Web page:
Mark Schatzker, a producer and author of Steak: One Man’s Search for the World’s Tastiest Piece of Beef, agrees -- a steakhouse steak is often secondary. “The best steak you get in a city will not be at a steakhouse,” he says. “Most of the steakhouses in New York source what I would call ‘commodity beef,’ from the major packers,” which means it’s finished on corn, rather than grass. Commodity beef isn’t necessarily “bad”; in fact, it’s what allows you to walk into Smith & Wollensky, order a 2lb rib steak that Danny Kissane has lovingly dry-aged for 30 days, and get out for under $60. It’s all the convenience of American consumerism, in meat form.
But in the past 30 years, tastes have changed. According to the US Department of Agriculture, Americans are eating less red meat than ever before. When they do, they’re paying attention to its provenance. “Local” & “grass-fed” are in; “anonymous feedlot” is out. That puts NYC steakhouses in a “no-win” situation, says Schatzker. “They have to serve so much steak [to make a profit] there’s not a large enough source of what I’d consider really good beef, for them to serve. And if there were, it would be very, very expensive, and that sort of busts their model.”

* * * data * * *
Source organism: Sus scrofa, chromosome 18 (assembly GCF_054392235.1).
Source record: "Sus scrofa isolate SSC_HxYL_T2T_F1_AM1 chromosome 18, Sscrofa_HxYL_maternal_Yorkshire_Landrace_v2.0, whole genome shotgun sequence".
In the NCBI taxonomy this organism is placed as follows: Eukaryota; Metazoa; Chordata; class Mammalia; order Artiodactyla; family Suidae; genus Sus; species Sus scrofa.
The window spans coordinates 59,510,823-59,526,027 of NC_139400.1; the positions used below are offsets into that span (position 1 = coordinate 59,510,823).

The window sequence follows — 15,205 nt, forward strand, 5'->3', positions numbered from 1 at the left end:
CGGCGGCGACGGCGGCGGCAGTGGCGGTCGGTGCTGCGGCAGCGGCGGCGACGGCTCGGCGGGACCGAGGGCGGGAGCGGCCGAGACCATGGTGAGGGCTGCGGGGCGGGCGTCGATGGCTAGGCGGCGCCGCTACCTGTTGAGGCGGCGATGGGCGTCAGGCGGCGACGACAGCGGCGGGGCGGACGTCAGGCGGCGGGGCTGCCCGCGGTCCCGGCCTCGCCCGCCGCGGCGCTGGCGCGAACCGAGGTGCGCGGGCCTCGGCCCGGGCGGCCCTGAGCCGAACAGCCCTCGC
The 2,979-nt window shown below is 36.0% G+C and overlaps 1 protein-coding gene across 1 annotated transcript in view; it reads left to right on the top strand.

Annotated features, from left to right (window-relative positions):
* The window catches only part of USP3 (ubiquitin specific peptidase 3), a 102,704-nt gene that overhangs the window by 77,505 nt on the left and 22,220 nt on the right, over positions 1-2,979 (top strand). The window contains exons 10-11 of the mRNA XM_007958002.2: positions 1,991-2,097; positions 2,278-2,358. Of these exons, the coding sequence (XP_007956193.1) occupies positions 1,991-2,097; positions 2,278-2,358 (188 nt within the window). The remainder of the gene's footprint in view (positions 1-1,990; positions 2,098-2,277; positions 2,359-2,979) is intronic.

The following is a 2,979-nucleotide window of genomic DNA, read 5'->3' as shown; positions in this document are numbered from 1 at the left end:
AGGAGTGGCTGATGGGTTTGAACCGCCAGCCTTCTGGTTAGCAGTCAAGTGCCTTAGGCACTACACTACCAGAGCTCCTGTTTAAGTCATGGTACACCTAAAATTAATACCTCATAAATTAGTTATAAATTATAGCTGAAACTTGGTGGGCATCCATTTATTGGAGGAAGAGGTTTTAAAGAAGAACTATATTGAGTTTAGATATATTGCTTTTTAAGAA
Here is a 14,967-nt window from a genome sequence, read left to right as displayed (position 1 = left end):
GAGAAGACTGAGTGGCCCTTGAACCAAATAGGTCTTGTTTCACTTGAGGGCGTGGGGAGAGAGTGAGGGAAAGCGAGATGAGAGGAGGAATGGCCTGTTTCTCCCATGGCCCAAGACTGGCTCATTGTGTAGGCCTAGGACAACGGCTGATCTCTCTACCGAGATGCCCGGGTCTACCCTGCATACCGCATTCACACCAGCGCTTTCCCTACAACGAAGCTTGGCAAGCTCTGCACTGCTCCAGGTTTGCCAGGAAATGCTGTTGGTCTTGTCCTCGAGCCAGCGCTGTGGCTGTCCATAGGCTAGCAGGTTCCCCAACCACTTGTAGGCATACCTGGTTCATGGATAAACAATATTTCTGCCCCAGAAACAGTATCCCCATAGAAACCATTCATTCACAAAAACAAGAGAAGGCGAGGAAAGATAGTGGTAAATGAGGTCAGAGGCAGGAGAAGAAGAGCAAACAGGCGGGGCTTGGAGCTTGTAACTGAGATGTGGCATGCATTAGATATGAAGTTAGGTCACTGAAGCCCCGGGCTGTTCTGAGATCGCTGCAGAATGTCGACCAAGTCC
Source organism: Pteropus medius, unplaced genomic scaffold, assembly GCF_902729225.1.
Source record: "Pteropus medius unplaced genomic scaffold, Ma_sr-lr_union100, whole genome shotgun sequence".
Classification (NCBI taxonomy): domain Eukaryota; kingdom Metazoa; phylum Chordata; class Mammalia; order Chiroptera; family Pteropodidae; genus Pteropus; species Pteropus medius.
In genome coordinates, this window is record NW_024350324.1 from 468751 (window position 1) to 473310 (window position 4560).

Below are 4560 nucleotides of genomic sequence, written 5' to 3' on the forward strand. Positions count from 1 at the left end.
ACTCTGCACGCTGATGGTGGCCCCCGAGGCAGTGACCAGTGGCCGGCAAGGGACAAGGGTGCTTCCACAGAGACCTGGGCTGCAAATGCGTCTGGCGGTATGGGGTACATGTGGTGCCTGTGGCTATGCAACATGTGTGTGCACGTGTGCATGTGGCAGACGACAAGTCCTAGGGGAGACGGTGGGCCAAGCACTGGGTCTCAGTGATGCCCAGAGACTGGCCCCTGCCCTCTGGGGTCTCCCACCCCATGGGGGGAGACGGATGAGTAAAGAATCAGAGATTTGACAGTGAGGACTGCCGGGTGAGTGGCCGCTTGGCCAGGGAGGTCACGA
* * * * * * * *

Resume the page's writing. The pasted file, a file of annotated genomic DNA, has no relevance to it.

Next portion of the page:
In New York, the cultural shift away from steakhouses is even more poignant. Your Instagram feed, for example, is probably not crammed with porterhouse porn. And to more critical eaters, the false equivalency of age and quality wears thin. “Peter Luger? You can have it,” wrote Anthony Bourdain in a 2010 essay for The Guardian. “Just because it's a ‘New York institution’ doesn't mean you want to eat there.”
So where does that leave the NYC steakhouse, and -- as Schatzker jokes to me -- the “somewhat ossified, Trumpian institution” it has become?
“I remember going to Keens when I was younger, with my dad,” recalls Angie Mar, executive chef and owner of the West Village’s iconic Beatrice Inn, which on her watch has earned newfound acclaim as a meat mecca. (Not to mention an exultant two-star review from Pete Wells.) “I love Keens. I love Smith & Wollensky. These are New York institutions.” Her voice rises slightly. “They have to survive.”